And why does the Academy have such an issue with films featuring the lower working class like The Florida Project?
Seeing the character of Moonee (Brooklynn Prince) and her mother Halley (Bria Vinaite) trying to survive in pastel coloured world of Sean Baker’s excellent The Florida Project, brought back a lot of memories of my own childhood and struggles growing up poor. Touching the edges of poverty, some months were good, some were tough. Of course, my own experiences are pale in comparison to the struggles that Moonee goes through, and the millions of other young children across the US and UK.
The Florida Project seems like a very relevant film, with the rise of poverty occurring in the UK and the USA. A recent study conducted by the UN found that forty million Americans live in poverty, nearly half in deep poverty. It’s an issue with affects many individuals regardless of their race, ethnicity, age or gender. Shockingly, the United States has the highest child poverty rates (25 percent) in the developed world, which seems just so profound when you consider it’s is known to be the land of dreams. It seemed only fitting that The Florida Project would be set in a motel which was a stone’s throw away from Disney World. The place where dreams are made of.
The film has a powerful message, about discovering the beauty in the little details of life. It shows the determination that people have, and the struggles they face. Baker doesn’t shy away from showing us the ugly side either. It’s a beautiful, moving film. But the Academy seemed to overlook it, and the reason is because they are snobs.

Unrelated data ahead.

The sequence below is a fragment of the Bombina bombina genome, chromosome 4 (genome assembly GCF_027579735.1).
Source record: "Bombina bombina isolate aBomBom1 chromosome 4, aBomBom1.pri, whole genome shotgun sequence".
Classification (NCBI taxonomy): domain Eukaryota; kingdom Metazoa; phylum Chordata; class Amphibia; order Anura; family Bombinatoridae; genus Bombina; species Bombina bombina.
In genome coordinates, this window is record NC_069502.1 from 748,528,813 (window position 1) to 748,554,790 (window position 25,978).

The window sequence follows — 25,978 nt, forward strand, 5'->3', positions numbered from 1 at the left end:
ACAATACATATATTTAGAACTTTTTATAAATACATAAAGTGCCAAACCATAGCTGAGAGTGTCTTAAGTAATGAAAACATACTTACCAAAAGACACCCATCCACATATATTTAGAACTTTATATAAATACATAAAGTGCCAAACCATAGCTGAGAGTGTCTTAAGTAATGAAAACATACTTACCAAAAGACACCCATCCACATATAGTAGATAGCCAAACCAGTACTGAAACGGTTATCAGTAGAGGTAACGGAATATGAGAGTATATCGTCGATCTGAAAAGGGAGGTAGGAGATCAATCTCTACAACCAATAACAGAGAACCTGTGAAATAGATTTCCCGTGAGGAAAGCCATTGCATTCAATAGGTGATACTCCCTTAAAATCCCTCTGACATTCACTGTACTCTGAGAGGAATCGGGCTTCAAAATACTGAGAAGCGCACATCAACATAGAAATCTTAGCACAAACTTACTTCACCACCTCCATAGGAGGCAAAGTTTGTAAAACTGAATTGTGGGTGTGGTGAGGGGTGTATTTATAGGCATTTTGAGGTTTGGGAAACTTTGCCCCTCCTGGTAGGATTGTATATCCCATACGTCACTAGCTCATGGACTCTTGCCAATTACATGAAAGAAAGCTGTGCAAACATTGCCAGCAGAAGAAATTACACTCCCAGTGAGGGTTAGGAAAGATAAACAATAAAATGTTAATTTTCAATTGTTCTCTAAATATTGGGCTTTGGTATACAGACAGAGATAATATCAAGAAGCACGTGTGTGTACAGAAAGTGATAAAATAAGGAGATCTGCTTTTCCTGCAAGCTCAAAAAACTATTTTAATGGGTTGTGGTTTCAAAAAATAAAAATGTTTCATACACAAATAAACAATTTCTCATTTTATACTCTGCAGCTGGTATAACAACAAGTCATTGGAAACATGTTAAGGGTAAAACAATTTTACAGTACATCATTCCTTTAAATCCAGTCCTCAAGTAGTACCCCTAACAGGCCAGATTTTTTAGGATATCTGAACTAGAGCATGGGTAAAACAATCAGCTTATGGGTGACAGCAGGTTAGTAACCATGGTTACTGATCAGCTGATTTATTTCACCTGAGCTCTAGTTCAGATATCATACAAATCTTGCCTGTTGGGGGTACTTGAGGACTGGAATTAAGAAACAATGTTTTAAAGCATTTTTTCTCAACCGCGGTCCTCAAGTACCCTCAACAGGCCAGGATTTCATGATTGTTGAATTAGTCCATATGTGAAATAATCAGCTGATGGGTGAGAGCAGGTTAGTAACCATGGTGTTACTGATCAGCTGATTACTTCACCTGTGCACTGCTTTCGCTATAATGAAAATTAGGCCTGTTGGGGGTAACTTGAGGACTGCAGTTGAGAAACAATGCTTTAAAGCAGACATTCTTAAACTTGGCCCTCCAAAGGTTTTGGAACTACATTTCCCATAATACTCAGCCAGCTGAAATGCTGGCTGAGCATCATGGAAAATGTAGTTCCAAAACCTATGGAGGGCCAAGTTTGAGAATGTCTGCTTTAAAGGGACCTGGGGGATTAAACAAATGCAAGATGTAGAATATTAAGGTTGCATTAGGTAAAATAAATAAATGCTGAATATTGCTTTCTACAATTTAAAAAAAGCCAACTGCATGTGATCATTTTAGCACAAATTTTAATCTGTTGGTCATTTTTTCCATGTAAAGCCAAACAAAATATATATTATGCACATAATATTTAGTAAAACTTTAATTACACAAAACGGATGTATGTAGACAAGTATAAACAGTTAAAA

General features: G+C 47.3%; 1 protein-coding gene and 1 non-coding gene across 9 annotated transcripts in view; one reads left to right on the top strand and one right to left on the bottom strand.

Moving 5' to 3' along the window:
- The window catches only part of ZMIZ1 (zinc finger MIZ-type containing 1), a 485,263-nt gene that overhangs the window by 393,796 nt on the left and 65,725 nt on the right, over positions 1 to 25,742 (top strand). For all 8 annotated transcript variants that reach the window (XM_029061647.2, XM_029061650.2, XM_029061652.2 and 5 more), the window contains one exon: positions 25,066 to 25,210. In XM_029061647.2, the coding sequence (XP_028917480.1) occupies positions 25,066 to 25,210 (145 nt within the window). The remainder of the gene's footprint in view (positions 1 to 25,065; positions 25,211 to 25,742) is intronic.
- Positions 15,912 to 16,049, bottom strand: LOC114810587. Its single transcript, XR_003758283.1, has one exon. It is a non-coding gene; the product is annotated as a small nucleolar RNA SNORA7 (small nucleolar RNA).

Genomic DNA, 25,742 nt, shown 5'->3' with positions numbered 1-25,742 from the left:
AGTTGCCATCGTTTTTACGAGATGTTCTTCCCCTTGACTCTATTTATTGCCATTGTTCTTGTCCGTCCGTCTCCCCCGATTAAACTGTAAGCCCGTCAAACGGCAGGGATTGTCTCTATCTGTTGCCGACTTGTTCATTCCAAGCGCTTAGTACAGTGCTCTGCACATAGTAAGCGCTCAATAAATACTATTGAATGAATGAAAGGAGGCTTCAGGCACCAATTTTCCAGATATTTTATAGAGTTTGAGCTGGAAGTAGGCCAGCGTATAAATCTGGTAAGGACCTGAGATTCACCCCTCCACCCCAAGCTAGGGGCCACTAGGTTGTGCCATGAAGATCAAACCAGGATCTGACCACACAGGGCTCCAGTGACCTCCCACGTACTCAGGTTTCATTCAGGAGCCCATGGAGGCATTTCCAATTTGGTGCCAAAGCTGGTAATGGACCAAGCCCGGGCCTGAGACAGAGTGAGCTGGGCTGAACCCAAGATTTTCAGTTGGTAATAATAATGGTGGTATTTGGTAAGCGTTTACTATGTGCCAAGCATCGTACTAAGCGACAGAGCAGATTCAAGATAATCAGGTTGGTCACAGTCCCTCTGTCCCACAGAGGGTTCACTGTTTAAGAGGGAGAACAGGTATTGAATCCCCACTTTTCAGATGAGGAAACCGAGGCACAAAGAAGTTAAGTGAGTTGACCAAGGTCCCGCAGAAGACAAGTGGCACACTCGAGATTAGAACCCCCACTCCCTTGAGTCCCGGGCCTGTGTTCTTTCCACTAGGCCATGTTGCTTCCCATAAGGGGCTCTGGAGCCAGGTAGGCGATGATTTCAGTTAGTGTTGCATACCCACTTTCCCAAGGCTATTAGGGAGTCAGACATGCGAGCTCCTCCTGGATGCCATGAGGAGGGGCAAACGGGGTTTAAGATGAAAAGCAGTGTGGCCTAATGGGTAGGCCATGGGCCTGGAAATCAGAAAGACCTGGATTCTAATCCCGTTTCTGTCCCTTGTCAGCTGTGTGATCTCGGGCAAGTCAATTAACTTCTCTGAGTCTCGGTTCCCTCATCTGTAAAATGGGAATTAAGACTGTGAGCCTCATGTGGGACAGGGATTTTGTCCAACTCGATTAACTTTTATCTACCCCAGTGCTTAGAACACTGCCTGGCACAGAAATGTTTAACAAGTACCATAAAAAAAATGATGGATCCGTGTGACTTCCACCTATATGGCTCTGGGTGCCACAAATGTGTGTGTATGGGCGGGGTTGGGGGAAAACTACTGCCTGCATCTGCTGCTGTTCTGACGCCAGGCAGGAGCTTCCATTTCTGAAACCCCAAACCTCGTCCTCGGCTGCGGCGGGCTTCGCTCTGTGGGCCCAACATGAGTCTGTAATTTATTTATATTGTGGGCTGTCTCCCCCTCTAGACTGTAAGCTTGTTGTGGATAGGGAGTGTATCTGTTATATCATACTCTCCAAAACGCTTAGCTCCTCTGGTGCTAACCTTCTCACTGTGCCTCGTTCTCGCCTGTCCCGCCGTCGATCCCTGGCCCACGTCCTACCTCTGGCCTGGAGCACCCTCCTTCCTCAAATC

I’m not trying to sound like a conspiracy theorist here. Yet I can’t help but notice that certain groundbreaking films are highly praised for addressing poverty and featuring working class. The Academy seems to favour films which deal with the middle to upper classes of society. Take, for example, how Saving Private Ryan, which featured a collection of mainly working class characters, was snubbed for Best Picture to the extravagant Shakespeare in Love. Which featured the elegant middle class.
The Florida Project has received only one Oscar nomination. Films such as Darkest Hour, Phantom Thread, Get Out, Call Me By Your Name and Lady Bird have all received Best Picture nominations. The pattern here is that these films feature very little to no working class characters. And I am talking about real working class characters who are a major part of the plot, not the ones featured in the London underground train to give Winston Churchill a prep talk.
The snubbing of The Florida Project hasn’t gone unnoticed. As discussed by Complex, the film should have been nominated for Best Picture for it’s ending alone:
That ending is some of the most heart-wrenching cinema I’ve seen in a bit, and without spoiling it, it definitely deals with issues of class and terrible parenting that will have you weeping.
I agree with this statement, the ending to The Florida Project was by far the most realistic and harrowing ending seen in film throughout 2017. In the last ten minutes alone we see all of the main actors deliver extraordinary performances, especially Brooklynn Prince who really captures the confusion and vulnerability of a child.
Many people seem to have reached the conclusion that the Academy snubbed The Florida Project because of it’s topic and the class of the people that it focuses on. As discussed by Esquire: